CIA Director Tenet resigns; to leave post in July

President Bush announced Thursday morning that CIA Director George Tenet had submitted his resignation and that Bush had accepted it.

"He told me he was leaving for personal reasons," Bush said at the White House. "I told him I'm sorry he's leaving. He's done a superb job on behalf of the American people."

"This is the most difficult decision I have ever had to make," Tenet said in an address to CIA employees Thursday. "And while Washington and the media will put many different faces on the decision, it was a personal decision and had only one basis in fact -- the well-being of my wonderful family. Nothing more and nothing less." Tenet will stay in his post until mid-July, at which point CIA Deputy Director John McLaughlin will take over in an acting capacity until a new agency chief is approved by the Senate.

Tenet "has been a strong and able leader at the agency," Bush said. "He's been a strong leader in the war on terror."

Tenet had reportedly been considering resigning, and it was widely believed that he would not stay on for a second Bush term. He was appointed to the CIA job in 1997 by President Clinton, and is the second-longest serving director in the agency's history.

Prior to his confirmation, Tenet was deputy CIA director and acting director following the departure of John Deutch in late 1996. Before joining the CIA, Tenet was special assistant to the president and senior director for intelligence programs at the National Security Council.

"George Tenet is the kind of public servant you like to work with," Bush said. "He's strong. He's resolute."

The CIA has come under fire in recent months over the quality of intelligence analysis of Iraq's suspected weapons programs, which administration officials used to justify last year's invasion of that country.

In a speech at Georgetown University in February, Tenet drew a sharp line between those assessments -- which he said consisted largely of "estimates" -- and the pronouncements by some Bush administration officials that Iraq possessed weapons of mass destruction and was preparing to use them on U.S. interests.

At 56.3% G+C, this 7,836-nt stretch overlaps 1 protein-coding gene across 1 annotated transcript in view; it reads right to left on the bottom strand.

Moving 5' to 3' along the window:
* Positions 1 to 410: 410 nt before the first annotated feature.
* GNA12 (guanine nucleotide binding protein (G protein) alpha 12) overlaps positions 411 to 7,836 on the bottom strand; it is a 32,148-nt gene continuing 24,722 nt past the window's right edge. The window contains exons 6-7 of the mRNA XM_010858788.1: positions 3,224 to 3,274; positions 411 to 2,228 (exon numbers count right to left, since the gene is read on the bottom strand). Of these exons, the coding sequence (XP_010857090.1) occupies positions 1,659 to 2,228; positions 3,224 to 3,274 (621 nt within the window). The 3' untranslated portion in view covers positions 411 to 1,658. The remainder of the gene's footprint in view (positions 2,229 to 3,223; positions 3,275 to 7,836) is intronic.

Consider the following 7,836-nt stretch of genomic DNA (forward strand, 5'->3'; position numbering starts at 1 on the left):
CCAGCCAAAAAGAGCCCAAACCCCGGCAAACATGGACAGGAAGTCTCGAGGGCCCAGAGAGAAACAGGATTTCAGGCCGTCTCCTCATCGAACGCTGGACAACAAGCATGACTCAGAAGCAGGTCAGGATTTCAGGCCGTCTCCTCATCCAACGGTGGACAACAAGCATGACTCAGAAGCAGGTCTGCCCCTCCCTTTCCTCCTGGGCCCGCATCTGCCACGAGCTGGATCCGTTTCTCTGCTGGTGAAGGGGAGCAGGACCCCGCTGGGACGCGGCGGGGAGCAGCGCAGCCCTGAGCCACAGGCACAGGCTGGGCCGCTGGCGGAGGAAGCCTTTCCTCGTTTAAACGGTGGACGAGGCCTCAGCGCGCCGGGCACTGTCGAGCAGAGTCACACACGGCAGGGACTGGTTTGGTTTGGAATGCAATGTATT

Intelligence analysts never called Iraq an "imminent" threat to the United States, Tenet said. But he insisted that CIA-led analysis of Iraqi chemical, biological or nuclear programs represented analysts' best efforts to ascertain any threat they posed, and that some of it was inconclusive.

Ronald Marks, 16-year CIA veteran who served as an agency liaison to the Senate, said recent criticisms not only of the Iraq intelligence but the failure of the CIA to predict the Sept. 11 attacks took their toll on Tenet's credibility.

"The number of mistakes, failures [and] problems have added up to the point where he's a political liability," Marks said. "It was time for him to go."

Tenet was widely popular among CIA employees. In January 2003, National Journal reported that "stories abound of George Tenet using his considerable personal charisma and common touch to win the affection and loyalty of people in the intelligence community."

Such tales included "Tenet and his wife tirelessly greeting the agency's rank and file -- to the extent of remembering most people's first names -- at the annual Christmas party; Tenet attending the funeral of a former Intelligence Committee colleague who committed suicide; and Tenet going undercover with the help of the covert operations makeup department to attend a party as an old man, much to the host's surprise."

Tenet's leadership and sense of humor were widely credited with rekindling a sense of esprit de corps at an agency where morale was madly hurt by a series of scandals and intelligence lapses in the 1990s, the magazine reported.

"I have had the chance to be part of a massive transformation of our intelligence capabilities," Tenet said. "That revolution may not make headlines, but it will continue to benefit our country for years to come." The transformation, Tenet said, included rebuilding the agency's Clandestine Service, expanding and empowering the CIA's corps of analysts, streamlining support operations, developing new technologies, setting up new training facilities, and recruiting "record numbers" of new employees.

But Marks said Tenet fell short of the goal of overhauling U.S. intelligence operations. "The community really needed to be reformed and revamped to deal with post-Cold War issues, and George never really took it on and the White House never took it on," he said.

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